The face of Montauk is changing. Last week it was announced that Salivar’s Bar and Grille, a much loved fishermen’s establishment down by the docks, was sold, in a deal brokered by Town and Country Real Estate, for $3.3 million. The new owners are Brian Obergfell and his wife Jo-Ann. Brian is an attorney in New York City.
Salivar’s, as most of us know, is open late for fishermen’s stories, beer, food and entertainment, but it is also open before dawn for when the fishermen go out in the boats. Indeed, it’s the only place in Montauk, besides the 7-Eleven, that is open 24 hours a day in the summertime. Breakfast, for example, is about around the clock. It’s been a legendary hangout in Montauk for about 60 years. But now, as with some of the rest of Montauk, the tide has shifted a little. According to those involved with the deal, the Obergfells wish to keep the restaurant the way it is, and they want to keep the legacy of the restaurant going. Brian Obergfell told me over the telephone, “I’m not 100% sure what is going to happen there. Our preference would be to change as little as possible. We really haven’t made any decisions other than the building needs some work, but there are no plans to redevelop the site at this time.” [expand]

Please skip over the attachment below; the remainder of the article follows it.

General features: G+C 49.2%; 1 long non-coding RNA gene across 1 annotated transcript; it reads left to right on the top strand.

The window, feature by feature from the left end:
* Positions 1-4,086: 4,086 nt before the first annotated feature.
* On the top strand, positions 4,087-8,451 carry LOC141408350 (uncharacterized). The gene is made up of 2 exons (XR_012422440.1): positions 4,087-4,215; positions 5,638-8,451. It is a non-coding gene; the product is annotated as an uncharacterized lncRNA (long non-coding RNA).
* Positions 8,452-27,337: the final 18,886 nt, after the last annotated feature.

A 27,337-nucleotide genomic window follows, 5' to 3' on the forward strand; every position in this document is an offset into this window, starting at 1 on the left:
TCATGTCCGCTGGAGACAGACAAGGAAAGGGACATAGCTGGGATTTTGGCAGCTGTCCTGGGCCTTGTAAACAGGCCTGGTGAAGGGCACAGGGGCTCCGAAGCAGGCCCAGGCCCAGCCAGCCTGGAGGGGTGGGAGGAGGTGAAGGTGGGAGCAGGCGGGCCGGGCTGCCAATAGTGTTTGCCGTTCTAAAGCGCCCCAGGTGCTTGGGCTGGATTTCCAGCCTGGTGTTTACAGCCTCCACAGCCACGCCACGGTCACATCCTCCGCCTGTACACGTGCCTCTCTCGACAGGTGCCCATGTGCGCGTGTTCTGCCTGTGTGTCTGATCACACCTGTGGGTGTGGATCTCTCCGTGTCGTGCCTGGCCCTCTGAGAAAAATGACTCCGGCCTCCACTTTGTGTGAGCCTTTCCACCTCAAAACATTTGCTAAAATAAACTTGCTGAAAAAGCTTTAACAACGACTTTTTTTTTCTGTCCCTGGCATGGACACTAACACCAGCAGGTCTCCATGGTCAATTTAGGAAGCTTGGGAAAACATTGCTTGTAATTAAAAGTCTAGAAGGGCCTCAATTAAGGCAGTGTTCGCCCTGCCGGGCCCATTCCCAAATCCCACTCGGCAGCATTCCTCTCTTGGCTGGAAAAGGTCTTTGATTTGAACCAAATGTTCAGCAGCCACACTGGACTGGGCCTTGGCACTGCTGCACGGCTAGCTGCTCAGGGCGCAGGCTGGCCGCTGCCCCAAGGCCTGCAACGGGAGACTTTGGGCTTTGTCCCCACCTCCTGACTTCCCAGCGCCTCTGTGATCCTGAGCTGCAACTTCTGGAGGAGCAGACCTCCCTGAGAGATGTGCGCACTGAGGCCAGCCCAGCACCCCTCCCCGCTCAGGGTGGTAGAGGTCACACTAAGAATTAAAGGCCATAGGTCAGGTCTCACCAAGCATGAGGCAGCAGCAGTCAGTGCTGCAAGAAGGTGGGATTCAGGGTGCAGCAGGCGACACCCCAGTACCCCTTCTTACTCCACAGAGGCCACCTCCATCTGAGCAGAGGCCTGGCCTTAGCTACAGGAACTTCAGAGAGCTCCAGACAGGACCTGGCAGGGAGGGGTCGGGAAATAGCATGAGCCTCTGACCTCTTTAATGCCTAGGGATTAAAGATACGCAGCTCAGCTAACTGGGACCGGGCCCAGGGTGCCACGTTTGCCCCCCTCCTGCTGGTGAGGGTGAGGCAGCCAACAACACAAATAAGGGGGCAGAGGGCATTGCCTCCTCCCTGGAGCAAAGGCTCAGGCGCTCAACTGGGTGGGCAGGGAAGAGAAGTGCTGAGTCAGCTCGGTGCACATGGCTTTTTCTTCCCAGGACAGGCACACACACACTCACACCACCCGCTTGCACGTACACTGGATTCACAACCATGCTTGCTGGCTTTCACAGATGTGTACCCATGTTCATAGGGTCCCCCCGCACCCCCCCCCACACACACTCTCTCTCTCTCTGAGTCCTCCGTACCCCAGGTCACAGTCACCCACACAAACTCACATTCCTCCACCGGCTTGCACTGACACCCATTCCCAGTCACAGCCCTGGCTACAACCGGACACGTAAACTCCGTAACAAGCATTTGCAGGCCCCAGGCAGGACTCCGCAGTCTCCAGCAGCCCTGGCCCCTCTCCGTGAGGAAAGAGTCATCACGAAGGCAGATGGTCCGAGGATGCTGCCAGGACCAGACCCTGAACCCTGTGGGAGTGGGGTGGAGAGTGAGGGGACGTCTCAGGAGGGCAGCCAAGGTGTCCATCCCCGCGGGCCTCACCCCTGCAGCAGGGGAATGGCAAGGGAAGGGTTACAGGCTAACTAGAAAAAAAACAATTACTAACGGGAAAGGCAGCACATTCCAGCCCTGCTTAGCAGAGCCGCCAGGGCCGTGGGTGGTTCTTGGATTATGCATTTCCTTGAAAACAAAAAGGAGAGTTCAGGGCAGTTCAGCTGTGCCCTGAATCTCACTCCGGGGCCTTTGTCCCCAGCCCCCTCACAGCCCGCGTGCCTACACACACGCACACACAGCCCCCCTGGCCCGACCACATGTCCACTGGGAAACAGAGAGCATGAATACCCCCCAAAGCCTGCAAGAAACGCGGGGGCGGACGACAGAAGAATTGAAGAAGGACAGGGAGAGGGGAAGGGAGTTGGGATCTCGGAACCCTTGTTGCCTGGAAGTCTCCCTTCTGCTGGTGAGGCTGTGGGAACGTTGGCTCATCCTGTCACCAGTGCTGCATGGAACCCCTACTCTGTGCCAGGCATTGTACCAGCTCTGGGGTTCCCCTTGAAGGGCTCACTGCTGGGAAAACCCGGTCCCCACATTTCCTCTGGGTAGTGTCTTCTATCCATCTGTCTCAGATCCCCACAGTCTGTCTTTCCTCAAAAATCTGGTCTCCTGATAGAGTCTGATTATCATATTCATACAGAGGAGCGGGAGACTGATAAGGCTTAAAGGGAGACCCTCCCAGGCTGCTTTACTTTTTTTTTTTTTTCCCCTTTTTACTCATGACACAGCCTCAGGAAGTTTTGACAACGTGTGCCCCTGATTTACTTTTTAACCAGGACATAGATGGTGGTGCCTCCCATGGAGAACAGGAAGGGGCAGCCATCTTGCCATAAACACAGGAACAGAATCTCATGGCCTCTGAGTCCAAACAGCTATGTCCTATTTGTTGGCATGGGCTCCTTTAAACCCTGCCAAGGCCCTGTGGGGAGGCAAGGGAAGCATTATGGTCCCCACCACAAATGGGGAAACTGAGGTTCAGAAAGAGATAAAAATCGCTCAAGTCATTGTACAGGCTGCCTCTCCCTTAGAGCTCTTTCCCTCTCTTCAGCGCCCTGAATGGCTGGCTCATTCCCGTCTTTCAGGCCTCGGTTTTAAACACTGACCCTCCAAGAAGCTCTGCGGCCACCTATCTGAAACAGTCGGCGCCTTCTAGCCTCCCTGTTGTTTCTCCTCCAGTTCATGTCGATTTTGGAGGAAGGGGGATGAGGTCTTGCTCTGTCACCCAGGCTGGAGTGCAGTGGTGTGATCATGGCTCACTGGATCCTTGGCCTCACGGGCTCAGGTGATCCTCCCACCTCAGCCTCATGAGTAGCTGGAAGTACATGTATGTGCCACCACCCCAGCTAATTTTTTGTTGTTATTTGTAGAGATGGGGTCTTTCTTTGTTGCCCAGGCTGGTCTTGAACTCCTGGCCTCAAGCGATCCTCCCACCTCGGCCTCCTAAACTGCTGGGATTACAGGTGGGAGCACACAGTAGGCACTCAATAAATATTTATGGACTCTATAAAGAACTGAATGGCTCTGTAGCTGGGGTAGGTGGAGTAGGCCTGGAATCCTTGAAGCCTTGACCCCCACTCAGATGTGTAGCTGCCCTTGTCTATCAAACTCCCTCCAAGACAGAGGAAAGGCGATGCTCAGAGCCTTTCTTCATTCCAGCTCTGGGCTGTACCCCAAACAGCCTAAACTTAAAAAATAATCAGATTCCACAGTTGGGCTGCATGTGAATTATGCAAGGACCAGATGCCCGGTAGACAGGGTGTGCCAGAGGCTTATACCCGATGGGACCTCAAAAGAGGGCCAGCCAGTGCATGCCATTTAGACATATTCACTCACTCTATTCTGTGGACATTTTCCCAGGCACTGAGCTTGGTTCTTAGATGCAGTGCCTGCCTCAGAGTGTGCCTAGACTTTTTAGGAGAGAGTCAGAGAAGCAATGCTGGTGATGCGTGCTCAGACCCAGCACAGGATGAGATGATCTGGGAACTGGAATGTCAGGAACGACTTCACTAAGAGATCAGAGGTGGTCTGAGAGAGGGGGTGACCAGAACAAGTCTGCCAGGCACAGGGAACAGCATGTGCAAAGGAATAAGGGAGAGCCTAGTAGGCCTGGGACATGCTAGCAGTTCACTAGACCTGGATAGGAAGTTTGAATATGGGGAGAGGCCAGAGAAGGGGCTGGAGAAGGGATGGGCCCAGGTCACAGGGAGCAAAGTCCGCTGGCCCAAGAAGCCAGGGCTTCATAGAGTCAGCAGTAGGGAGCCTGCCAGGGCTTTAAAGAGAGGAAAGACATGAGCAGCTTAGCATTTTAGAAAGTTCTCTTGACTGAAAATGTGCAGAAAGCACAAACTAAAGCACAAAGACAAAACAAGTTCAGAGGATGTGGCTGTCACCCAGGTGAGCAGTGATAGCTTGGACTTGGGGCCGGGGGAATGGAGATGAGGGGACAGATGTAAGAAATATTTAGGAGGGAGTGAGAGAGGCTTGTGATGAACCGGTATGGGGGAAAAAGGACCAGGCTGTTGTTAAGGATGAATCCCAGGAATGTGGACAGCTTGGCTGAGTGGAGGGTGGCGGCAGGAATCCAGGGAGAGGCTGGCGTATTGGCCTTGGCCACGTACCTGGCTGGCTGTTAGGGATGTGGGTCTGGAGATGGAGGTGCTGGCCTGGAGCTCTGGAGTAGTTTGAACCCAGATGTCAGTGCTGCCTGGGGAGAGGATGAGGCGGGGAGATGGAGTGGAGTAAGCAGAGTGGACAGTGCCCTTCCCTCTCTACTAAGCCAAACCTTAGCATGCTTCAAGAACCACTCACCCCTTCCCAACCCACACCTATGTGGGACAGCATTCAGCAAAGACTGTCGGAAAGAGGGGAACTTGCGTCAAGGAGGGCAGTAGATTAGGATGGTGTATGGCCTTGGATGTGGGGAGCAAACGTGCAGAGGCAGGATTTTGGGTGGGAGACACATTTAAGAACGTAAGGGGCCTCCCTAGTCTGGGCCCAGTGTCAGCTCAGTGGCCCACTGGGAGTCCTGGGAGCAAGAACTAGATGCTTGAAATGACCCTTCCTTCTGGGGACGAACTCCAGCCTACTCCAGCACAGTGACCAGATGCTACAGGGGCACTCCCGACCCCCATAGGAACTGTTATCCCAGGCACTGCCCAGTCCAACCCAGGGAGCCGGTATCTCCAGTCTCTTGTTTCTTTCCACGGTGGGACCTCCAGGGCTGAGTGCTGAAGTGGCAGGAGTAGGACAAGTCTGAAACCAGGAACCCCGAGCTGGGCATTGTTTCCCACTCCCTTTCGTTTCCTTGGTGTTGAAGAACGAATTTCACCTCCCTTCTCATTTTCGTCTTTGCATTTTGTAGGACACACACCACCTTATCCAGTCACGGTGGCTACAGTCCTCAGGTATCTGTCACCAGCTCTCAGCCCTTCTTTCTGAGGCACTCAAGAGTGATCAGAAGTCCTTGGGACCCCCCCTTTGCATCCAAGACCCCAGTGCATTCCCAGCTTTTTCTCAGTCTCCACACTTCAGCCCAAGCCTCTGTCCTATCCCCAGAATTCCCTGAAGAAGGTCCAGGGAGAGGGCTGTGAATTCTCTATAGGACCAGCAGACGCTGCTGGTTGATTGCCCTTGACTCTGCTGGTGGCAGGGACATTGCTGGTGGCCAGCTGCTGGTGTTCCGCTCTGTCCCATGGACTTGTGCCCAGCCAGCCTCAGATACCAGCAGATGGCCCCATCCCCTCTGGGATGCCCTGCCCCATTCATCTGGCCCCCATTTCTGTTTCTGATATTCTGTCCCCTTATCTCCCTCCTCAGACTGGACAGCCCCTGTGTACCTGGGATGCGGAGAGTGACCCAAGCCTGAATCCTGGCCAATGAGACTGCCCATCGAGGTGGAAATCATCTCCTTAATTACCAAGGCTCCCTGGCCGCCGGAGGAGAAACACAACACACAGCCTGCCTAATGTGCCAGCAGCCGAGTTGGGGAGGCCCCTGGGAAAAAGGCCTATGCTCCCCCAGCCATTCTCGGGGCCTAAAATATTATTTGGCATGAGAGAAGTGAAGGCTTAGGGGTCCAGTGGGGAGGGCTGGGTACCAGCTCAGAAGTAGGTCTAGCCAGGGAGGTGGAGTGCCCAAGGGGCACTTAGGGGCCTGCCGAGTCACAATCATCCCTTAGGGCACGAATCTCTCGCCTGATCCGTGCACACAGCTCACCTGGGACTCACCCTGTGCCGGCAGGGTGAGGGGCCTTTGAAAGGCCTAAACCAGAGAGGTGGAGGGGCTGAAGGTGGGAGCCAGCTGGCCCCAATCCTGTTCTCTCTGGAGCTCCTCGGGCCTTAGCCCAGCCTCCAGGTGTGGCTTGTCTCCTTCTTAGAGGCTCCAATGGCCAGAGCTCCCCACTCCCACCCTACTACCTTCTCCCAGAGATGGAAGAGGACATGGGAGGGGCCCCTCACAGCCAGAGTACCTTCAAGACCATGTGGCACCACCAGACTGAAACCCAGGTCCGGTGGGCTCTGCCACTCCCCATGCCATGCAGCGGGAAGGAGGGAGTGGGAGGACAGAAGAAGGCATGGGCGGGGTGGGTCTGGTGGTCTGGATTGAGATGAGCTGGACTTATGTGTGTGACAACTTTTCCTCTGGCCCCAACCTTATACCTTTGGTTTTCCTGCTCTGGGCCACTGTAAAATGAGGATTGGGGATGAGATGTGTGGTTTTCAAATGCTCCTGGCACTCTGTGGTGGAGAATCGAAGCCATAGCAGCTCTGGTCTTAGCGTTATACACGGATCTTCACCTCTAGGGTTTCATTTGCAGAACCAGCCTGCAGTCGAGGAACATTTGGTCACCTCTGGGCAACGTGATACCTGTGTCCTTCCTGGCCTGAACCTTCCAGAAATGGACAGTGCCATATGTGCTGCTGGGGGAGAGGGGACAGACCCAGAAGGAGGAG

This is pleasant news to hear, but it’s important to keep in mind that the Obergfells are not planning on going into the restaurant business themselves, and are currently seeking a tenant. So in terms of whether or not there will be any changes, we really will have to just wait and see. But that’s life.
Literally right down the street, another restaurant, Lenny’s On The Dock, is for sale. Just about any business in Montauk that has survived for more than 10 years ends up becoming legendary. There are countless places there that ooze history and incredible stories in this town: Shagwong’s, Gosman’s, Gurney’s, John’s Pancake House, Liar’s, The West Lake Clam and Chowder House, and many others. But also, slowly, with a quiet steadiness, businesses are trading hands in Montauk for millions of dollars to new owners from New York City not in the fishing business. Ask anyone in Montauk 10 years ago if they thought that The Crow’s Nest would ever change hands, and you would have gotten a look like you were crazy. Ask them if they thought that Andrew Farkas, one of the most powerful men in New York City real estate, would buy the Montauk Yacht Club, and they would have laughed at you. And if you thought the Sunset Saloon would be re-named Navy Beach and be run as a chic club by restaurateurs from New York City, you would have said that’s crazy. But all of these things have happened.
The two most notable changes in Montauk, which are still hard for many locals to accept, include the construction of the 7-Eleven, a faceless chain deli, and the erection of one of the hottest nightclubs in the United States known as the Surf Lodge, formerly the Lake House. When it was the Lake House it made its money catering to Irish kids working as waiters. Today, the Surf Lodge is frequented by Goldman Sachs’ bankers and the hottest women that New York City can produce.
Things have changed, but you know, the heart and soul of Montauk never will.